The barrister who made the case against national firm Affinity’s restrictive client poaching clause has said the clash in court raises question for the whole financial services industry.
Chris Quinn represented five former Affinity advisers who were prevented from contacting their clients under their contracts with the national IFA.
The case against the five was dropped last week by Affinity after the judge upheld the complaints of two of the advisers involved who complained about the clauses in the contracts.
Mr Quinn, who also acted for the successful IFAs in the landmark Towry case which again involved accusations of client poaching, said the latest court battle showed the lessons of that case hadn’t been learnt.
He said: “This case illustrates that the financial services industry is still reaching the wrong conclusions about the enforceability of restrictive covenants.
“Firms are not taking proper advice when preparing them. IFAs are too quick to sign them and firms acquiring other firms – often for huge sums of money – are too confident that they will be able to enforce them.
“The case also brought into sharp focus the complications that are caused when a firm whose focus is discretionary management of investments acquires an independent advisory firm.”
In 2012 national advice firm Towry lost its High Court battle against Raymond James and seven former advisers from a company it had bought, over claims they had wrongly solicited clients.
Last week a High Court judge ruled against Affinity regarding two of the advisers who were defendants in the legal proceedings, prompting the company to drop the entire case against all of the advisers.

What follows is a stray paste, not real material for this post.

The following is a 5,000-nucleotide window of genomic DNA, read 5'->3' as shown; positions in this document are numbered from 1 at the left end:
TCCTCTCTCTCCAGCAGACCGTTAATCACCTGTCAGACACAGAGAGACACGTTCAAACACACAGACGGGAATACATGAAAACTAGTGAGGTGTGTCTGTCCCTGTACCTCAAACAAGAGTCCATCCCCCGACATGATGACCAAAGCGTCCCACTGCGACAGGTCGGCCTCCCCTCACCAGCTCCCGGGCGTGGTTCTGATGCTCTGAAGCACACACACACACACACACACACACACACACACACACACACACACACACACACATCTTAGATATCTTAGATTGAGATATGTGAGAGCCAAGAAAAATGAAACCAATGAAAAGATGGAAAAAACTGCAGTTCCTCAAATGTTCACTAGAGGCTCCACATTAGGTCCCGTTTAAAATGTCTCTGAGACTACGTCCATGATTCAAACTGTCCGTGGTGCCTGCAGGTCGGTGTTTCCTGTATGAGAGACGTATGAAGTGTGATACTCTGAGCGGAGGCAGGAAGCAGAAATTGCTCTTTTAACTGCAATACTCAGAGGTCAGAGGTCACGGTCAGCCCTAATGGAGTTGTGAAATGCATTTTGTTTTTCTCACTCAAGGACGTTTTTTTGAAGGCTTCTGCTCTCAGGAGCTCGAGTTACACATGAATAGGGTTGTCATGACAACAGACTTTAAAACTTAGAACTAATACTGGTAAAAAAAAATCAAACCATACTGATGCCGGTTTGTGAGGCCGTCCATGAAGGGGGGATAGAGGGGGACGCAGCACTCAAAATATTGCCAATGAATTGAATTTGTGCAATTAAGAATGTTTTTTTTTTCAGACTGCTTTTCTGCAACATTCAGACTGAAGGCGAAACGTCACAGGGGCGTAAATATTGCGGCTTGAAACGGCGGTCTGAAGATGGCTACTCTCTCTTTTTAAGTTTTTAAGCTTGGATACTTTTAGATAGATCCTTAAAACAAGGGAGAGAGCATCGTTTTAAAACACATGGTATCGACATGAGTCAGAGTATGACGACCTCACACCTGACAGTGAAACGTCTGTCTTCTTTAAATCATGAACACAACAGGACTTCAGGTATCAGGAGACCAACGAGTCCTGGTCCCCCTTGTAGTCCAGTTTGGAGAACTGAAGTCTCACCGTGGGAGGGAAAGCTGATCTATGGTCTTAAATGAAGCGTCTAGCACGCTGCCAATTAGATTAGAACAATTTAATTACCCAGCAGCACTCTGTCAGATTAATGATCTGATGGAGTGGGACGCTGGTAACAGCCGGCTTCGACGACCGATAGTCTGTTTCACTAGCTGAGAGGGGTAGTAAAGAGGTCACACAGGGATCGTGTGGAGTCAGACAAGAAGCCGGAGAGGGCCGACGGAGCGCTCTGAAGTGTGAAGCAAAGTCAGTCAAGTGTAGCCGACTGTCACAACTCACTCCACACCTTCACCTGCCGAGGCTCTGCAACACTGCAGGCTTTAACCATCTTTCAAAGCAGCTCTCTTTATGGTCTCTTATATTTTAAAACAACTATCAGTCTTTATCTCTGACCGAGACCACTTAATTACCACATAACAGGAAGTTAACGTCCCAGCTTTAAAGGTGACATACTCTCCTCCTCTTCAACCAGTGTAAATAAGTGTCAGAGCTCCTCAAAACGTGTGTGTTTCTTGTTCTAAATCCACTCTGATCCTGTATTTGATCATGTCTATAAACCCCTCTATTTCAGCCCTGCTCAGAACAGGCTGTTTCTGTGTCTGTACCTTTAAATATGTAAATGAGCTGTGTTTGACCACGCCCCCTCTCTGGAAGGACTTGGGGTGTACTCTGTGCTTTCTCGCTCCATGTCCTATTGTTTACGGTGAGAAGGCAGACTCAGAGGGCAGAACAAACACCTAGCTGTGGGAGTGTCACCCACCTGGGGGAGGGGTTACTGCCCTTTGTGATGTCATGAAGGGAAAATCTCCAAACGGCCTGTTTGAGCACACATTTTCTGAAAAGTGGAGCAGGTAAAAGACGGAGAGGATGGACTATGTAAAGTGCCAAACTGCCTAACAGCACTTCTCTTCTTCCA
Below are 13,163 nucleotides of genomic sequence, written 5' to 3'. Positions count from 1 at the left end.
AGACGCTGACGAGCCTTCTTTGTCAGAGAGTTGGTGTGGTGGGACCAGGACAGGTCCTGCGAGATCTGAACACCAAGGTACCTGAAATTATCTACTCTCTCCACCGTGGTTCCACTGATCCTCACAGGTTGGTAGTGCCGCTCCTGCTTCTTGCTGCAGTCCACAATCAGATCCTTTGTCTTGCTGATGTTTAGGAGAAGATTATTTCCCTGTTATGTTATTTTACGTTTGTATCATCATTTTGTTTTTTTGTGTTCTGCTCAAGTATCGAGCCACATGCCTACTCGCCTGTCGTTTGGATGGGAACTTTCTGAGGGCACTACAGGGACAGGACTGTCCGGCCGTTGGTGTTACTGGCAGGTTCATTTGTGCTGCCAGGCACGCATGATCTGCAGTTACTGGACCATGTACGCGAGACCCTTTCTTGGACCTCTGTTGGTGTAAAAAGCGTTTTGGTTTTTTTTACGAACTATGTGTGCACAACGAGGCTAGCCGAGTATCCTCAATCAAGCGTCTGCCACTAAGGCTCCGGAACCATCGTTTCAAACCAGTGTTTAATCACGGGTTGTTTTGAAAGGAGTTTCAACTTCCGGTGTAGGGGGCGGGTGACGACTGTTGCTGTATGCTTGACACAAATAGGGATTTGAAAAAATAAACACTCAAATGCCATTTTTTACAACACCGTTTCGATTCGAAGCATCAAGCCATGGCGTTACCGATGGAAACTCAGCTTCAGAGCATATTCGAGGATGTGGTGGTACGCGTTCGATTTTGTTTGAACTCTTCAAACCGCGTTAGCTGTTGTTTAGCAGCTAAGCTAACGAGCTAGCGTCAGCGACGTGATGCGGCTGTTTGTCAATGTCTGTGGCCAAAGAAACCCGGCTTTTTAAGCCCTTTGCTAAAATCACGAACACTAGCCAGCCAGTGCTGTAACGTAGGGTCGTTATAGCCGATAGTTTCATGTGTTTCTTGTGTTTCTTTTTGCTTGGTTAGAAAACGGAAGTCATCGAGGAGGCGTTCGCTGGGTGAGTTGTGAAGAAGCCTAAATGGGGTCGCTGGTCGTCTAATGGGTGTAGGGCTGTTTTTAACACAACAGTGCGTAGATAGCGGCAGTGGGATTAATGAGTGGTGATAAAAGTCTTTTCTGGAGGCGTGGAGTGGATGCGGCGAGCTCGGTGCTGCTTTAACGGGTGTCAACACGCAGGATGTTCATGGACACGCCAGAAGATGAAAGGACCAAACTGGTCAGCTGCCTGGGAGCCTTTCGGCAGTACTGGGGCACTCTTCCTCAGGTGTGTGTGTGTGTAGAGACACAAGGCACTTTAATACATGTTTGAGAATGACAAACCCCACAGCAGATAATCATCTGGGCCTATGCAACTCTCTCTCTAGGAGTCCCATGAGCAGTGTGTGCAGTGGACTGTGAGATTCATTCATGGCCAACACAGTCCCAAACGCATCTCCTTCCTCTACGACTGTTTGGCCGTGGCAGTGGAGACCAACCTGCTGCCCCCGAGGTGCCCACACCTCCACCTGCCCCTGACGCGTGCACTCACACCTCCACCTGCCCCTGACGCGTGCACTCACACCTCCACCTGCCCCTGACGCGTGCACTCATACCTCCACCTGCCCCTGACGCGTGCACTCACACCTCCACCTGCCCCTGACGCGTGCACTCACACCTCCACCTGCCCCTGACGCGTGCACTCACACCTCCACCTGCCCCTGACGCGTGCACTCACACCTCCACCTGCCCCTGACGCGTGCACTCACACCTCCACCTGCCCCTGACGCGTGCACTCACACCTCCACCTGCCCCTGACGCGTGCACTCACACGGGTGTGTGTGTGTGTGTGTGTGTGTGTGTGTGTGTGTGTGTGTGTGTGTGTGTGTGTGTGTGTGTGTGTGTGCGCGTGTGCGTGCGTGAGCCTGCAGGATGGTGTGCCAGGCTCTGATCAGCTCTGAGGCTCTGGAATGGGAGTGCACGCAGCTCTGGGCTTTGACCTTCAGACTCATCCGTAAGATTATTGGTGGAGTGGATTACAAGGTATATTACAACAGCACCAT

The judge ruled the provisions of the non-poaching clause were so broad they were unenforceable.
Affinity had been bought by Wealth at Work earlier this year and a number of advisers left.
Under the terms of their contract the exiting advisers could not, within a year of the agreement being terminated, solicit or canvass the custom of Affinity’s clients or any potential clients.
Nor could they employ, offer to employ or enter into partnership with one of the company’s “restricted representatives”.
While five advisers were taken to court by Affinity, a further 22 were affected by the restrictions in the contracts.
Now the case has been dropped, all 27 advisers are free to deal with all their customers without any restraint.
Susan Hopcraft, a solicitor with Wright Hassall who had been acting for the advisers, said: “There was a real inequality between the resources of the parties in this claim but the result shows what the determination of the defendants to fight what they considered to be an unreasonable stance by Wealth At Work, can achieve.
“Any restrictive covenant can only be upheld if it is reasonable to protect legitimate business interests.
“That means they should be as narrow as possible and, if it is any wider than absolutely necessary, then it is likely to be unenforceable as this case has shown.”